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Why do we call packet filter firewalls .... packet filter firewalls?

A firewall operating as a packet filter passes or blocks traffic to specific addresses based on the type of application. The packet filter doesn’t analyze the data of a packet; it decides whether to pass it based on the packet’s addressing information. For instance, a packet filter may allow web traffic on port 80 and block Telnet traffic on port 23. This type of filtering is included in many routers. If a received packet request asks for a port that isn’t authorized, the filter may reject the request or simply ignore it.

I was always told and taught that ports belong to the Transport Layer, which is Layer 4, and what's in L4 is called a segment not a packet. Why do they call it packet firewall?

  • AFAIK they call them "packet filters" as they filter TCP/IP Packets. Exactly what layer the filter operates on doesn't really change the concept that packets are being filtered... – Rоry McCune Nov 25 '16 at 19:18
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You are correct in that ports are part of layer 4, but packet filtering firewalls, even though they operate mostly on layer 3, also inspect the port numbers.

Even the simplest firewalls will do this, but because they do not make decisions based on the rest of the layer 4 data, "packet filtering" is appropriate. You could think of it as "enhanced packet" filtering.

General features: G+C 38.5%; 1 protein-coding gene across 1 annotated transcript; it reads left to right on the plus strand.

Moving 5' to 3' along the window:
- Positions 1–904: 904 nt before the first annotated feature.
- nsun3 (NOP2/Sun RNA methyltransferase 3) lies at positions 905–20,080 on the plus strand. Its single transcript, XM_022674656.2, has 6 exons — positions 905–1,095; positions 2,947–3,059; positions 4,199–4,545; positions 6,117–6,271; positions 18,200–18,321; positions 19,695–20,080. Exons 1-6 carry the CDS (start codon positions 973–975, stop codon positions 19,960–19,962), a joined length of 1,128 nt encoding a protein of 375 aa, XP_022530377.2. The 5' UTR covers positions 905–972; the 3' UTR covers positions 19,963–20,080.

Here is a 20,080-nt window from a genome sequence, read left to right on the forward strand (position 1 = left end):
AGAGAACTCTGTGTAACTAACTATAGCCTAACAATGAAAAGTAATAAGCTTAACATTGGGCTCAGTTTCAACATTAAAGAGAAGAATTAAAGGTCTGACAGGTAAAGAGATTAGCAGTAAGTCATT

• .@schroeder regarding "but because they do not make decisions based on the rest of the layer 4 data" you mean they only look at the port information in the TPC header ? They don't inspect SEQ # etc ? – cyzczy Nov 23 '16 at 10:21
  • @adam86 stateful filters will inspect sequence numbers to try to establish whether a specific packet relates to an existing connection or not, non-stateful filters generally don't. – Rоry McCune Nov 25 '16 at 19:20
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I was always told and taught that ports belong to the Transport Layer, which is Layer 4, and what's in L4 is called a segment not a packet. Why do they call it packet firewall?

When you speak of Layer 4, I believe you are referring to the OSI model's transport layer.

The OSI model is one way of implementing a layered network architecture, defined by the ISO/IEC 7498 series of standards. It is not the only one.

Particularly, IP uses a different model! IP's networking model overlaps with OSI in some respects, but is different in other regards.

IP's model is more like a five-layer model if we include the application layer (which in OSI is about how one applications talks to another, or in other words the contents of the data packets), and a four-layer model otherwise:

  • There's payload data
  • which is contained within a TCP or UDP packet
  • which is contained within an IP packet
  • which is contained within a physical network frame

In IP, the term (dating back at least to RFC 791) is packets (though datagrams is sometimes used), and in TCP or UDP, there are port numbers attached to these packets.

Hence it is technically correct to talk about for example TCP packets going to a specific port (or port range). IP itself has no concept of ports.

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